Sunday, Sunday…

A thoroughly boring day by some standards; a thoroughly pleasant day by others.

The Piglet– the small Piggly Wiggly in town– was packed this morning. There must have been eight or ten other customers in there when Mr. Big Food and I arrived. It took us a full 30 minutes to do our weekly shopping, and they had to open a second lane while we were checking out our two carts. $119.44! But the fellows do take our groceries out to the truck so I guess I shouldn’t complain.

The sign on the Dollar General Store announced that they’d be closing at 5pm today– reopening at 8am Wednesday. They are remolding! I announced this to Miss M in just the right way when we got back to the Farm, “Dollar General is closing… ” you should have seen her face! Miss M loves the Dollar General. But then, who doesn’t?

Put groceries away– you should see this week’s menu. Work. Pick blackeyed peas &c. Leftovers for lunch.


Work some more. I got the first Grievances post done. And then work a bit more. We cleared the paths on the North Pasture. Check for ticks. Remove ticks. And more work. Boil then bake the pork tenderloin for carnitas for burritos. Work some more. Read through a little something Mr. Big Food is working on. Somewhere in there I gas-powered-weed-wacked a bunch of stuff and Mr. Big Food worked up a sweat.

Miss M’s work was homework. She’s learning how to respond to the question, “How many hours per week to you spend in chat forums?” en español.  She thinks perhaps her profesor, en español, should get with the program.

After a hard day of work, we all wound up in the kitchen. Miss M and I are shelling blackeyed peas as Mr. Big Food is preparing the Spanish rice, refried beans, avocado, and carnitas for the burritos. Shelling peas has give Miss M a new appreciation for blackeyed peas. “How many peas does it take to make a can of blackeyed peas?” she asks as she scrambles to beat the dogs to one that’s fallen to the floor.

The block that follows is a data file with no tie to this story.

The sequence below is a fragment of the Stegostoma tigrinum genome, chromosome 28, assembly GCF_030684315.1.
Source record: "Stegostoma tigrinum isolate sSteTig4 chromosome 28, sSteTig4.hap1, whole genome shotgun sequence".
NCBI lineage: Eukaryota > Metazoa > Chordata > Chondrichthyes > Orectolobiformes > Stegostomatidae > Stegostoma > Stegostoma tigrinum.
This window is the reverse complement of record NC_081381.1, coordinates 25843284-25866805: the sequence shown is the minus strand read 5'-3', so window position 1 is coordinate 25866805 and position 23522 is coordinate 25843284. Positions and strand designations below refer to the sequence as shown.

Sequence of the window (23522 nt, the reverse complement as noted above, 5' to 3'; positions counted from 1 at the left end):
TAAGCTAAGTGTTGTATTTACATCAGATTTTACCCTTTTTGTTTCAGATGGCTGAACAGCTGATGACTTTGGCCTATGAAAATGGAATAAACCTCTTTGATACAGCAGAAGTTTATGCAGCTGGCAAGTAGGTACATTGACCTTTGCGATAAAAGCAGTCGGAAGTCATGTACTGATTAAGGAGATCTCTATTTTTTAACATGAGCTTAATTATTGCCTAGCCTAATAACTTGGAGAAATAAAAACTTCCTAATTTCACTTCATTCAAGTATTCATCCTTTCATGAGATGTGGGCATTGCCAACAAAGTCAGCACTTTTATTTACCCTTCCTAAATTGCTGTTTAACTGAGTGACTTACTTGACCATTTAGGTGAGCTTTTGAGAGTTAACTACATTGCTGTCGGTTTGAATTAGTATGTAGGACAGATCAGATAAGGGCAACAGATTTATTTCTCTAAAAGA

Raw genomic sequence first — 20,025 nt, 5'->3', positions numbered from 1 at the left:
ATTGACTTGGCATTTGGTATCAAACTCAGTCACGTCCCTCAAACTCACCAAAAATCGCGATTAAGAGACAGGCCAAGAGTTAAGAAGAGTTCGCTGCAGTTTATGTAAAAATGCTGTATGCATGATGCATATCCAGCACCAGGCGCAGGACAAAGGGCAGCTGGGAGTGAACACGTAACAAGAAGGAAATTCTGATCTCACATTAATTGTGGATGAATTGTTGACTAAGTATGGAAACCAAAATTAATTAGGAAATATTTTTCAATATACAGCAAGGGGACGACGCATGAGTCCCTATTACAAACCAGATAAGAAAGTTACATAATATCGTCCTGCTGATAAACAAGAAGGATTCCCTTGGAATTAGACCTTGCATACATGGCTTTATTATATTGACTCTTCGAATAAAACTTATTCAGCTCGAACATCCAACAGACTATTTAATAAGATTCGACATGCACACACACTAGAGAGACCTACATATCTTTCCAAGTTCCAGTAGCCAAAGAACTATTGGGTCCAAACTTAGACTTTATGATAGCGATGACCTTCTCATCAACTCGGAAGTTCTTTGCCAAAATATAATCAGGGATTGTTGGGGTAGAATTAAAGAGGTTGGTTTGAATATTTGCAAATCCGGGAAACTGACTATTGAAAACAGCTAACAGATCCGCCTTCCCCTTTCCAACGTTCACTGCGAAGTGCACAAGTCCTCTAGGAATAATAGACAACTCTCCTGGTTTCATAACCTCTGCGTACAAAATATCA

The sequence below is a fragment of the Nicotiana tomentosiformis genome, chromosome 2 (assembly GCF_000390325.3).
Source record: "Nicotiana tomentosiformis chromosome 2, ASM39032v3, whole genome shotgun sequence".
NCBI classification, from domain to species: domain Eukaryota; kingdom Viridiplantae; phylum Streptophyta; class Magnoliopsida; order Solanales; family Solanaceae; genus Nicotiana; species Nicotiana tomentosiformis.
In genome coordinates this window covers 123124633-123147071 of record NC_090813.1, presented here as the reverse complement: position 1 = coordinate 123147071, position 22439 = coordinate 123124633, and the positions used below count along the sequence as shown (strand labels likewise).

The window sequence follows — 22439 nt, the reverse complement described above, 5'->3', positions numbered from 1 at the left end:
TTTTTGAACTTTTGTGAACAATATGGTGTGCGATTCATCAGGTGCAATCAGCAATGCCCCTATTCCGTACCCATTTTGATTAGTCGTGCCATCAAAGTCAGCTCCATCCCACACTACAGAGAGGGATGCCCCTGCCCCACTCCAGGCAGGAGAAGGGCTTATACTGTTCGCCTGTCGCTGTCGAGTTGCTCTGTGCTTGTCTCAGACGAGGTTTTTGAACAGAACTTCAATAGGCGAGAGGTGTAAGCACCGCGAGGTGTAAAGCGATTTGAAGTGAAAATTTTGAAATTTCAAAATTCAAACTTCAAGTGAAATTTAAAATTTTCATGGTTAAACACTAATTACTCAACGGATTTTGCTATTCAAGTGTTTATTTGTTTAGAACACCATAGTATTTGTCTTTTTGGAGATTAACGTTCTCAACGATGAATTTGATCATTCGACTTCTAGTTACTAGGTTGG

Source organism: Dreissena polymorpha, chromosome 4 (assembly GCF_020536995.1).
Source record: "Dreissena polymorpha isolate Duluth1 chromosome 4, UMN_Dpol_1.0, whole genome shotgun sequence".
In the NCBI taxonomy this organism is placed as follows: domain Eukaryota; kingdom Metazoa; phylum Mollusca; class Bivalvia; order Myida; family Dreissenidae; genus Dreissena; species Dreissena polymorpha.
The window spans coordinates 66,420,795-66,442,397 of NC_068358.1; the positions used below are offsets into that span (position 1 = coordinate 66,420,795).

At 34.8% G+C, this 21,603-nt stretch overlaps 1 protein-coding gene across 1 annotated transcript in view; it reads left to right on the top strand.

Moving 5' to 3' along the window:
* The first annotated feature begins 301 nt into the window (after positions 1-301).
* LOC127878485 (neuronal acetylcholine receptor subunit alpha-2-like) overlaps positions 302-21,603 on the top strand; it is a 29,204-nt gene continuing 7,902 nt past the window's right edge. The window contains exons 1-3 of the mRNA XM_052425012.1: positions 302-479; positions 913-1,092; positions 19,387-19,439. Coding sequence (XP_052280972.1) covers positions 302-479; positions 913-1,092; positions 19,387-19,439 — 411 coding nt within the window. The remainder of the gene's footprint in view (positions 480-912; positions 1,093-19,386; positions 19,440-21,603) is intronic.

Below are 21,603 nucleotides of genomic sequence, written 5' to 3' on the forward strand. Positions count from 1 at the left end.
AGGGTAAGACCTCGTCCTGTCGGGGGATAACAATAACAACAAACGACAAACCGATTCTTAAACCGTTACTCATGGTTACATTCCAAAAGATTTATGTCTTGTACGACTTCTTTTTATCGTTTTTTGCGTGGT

We assemble our personalized burritos, pop them in the oven and move up front to watch television together.

What a wasteland!

As fate would have it, I controlled the flicker. And I settled on a crappy old movie on Turner Classics: A Tree Grows in Brooklyn. I figured it would be a placeholder while I searched for something better. The novel, of the same title, was one of Dad’s favorites. I couldn’t go wrong, especially since I announced that little factoid.

As it turns out, there was nothing better on televison. And so we ate our exceptionally good personalized burritos and watched a crappy old movie. Afterward, we tidied up the kitchen and froze the remaining burritos. They’ll come in handy.

We enjoyed the movie. 

With respect to the novel, A Tree Grows in Brooklyn— which I just happen to have in my crappy old Library– I dunno. I’m definitely not a fan of the Mother:

Francie is smart… She’s a Learner and she’ll be somebody someday. … She does not understand me. .. Maybe when she gets education, she will be ashamed of me– the way I talk. … She will come to see me and make me live in a better way and I will be mean to her because I’ll know she’s above me…

[Betty Smith. A Tree Grows in Brooklyn / Maggie-Now: Two Novels by Betty Smith. Harper & Row, Publishers, New York, Evanston, London. 1948.] 

Well, yeah. You’re just mean. And in the movie, your mother seemed so nice. She was all about Francie becoming educated. As was Francie’s father, Johnny. And you thought that just because Johnny knocked you up again, and then died, you could take away all of Francies’ dreams?


2 Responses

  1. Seriously? We were talking just this evening about this. He was making eyes at her while Johnny was alive. And at the end of the movie, he says he’s lost his wife in the same time frame. So he was making eyes at her while his wife was alive. That ain’t right.

    Oh. You’re pulling my chain. Damn. LOL.

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